CARLSON:  It‘s not your business as a member of Congress to be telling a private enterprise that is putting out an entertainment product what it can have...

MORAN:  I think it is my business.

CARLSON:  ... just because you don‘t like its politics!  That‘s...

MORAN:  I think it is my business, Tucker...


CARLSON:  If Tom DeLay was doing this, you would see how scary it is.

MORAN:  I think if Tom DeLay was saying something that was truthful, whether I liked it or not, I would certainly support him.


MORAN:  I don‘t think that we should be telling the American people something that is untrue, giving them a false impression of the events that led to 9/11.  That‘s rewriting history, and it‘s unfair to our kids and it‘s unfair to the American public.  I do think we have an appropriate role to say that‘s wrong.


MORAN:  Give us the facts!

CARLSON:  I don‘t think I‘m ever going to convince you, but I appreciate your bringing your point of view to the show.  Thanks a lot, Congressman Moran.

MORAN:  Well, I‘m not going to convince you, my friend.


CARLSON:  There you go!  See you.

Still to come: Suicide bombers target Americans in Afghanistan.  I thought we eliminated that threat, but we didn‘t, it turns out.  As bloodshed increases in what was once the home of al Qaeda, could we be facing another deadly terror attack on our shores?  That‘s the question.  Answers in a moment.  And Arnold Schwarzenegger is under fire for calling a Latina lawmaker, quote, “hot.”  She says it‘s not a problem.  Why the uproar?  That story in just a moment.


CARLSON:  Here‘s a scary thought.  Imagine a world in which the Taliban wasn‘t defeated after 9/11, and instead continued to promote terror attacks on Americans.  Well, you don‘t have to imagine it.  It‘s not in the real of the fantastic, it‘s real.  The Taliban is making a comeback in Afghanistan, where at least 16 people, among them two Americans, were killed in a bloody suicide bombing near the American embassy today.  That‘s after two al Qaeda tapes were released in the past week.  And with rumors of a new tape coming from Usama bin Laden in the next few days, the signs are increasingly ominous.  The question, are we at risk for another terror attack inspired by al Qaeda in Afghanistan?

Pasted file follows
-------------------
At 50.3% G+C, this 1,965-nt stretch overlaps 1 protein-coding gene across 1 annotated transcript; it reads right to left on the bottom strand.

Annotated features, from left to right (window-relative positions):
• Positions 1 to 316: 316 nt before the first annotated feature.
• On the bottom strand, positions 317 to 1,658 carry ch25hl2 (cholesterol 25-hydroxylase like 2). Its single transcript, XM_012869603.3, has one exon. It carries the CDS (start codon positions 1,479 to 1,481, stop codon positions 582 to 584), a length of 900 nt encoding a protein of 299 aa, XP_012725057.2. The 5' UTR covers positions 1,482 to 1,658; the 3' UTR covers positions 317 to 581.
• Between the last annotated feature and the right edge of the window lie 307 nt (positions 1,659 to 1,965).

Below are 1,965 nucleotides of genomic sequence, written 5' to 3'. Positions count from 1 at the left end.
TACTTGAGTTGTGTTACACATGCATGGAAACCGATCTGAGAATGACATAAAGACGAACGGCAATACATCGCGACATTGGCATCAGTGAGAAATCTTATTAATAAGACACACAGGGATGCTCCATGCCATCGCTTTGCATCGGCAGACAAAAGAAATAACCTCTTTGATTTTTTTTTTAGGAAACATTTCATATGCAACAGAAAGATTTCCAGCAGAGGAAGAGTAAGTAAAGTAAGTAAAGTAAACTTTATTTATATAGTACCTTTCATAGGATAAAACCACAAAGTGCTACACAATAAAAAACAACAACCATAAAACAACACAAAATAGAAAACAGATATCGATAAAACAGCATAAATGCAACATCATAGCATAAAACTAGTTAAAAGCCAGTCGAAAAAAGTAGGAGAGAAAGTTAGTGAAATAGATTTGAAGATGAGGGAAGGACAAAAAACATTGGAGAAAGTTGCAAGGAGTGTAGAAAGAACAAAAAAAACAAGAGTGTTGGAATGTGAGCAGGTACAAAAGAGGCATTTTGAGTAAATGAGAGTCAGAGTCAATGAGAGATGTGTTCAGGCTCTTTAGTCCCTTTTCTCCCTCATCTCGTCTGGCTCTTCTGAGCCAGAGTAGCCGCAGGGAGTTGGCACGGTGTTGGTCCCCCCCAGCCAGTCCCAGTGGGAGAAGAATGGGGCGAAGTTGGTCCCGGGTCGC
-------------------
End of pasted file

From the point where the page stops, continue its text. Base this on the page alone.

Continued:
That‘s a question for my next guest.  He is Evan Kohlmann, NBC terrorism analyst.  He‘s also a founder of Globalterroralert.com.  He joins us from New York.  Evan, welcome.  How bad is it in Afghanistan?

EVAN KOHLMANN, MSNBC TERRORISM ANALYST:  Well, it‘s certainly growing worse.  I mean, naturally speaking, the Taliban are not exactly the most advanced army in the world.  However, the increasing use of suicide bombings is one, I think, indicator of the fact that the conflict there is growing worse.  These folks have been studying what has happened in Iraq with Abu Musab al Zarqawi, and unfortunately, this has created an arms race among various al Qaeda franchises.  So you see al Qaeda franchises now in places such as Algeria, Afghanistan and beyond, releasing videos of brutal beheadings, brutal suicide bombings, executions, videotapes of this stuff being distributed on the Internet.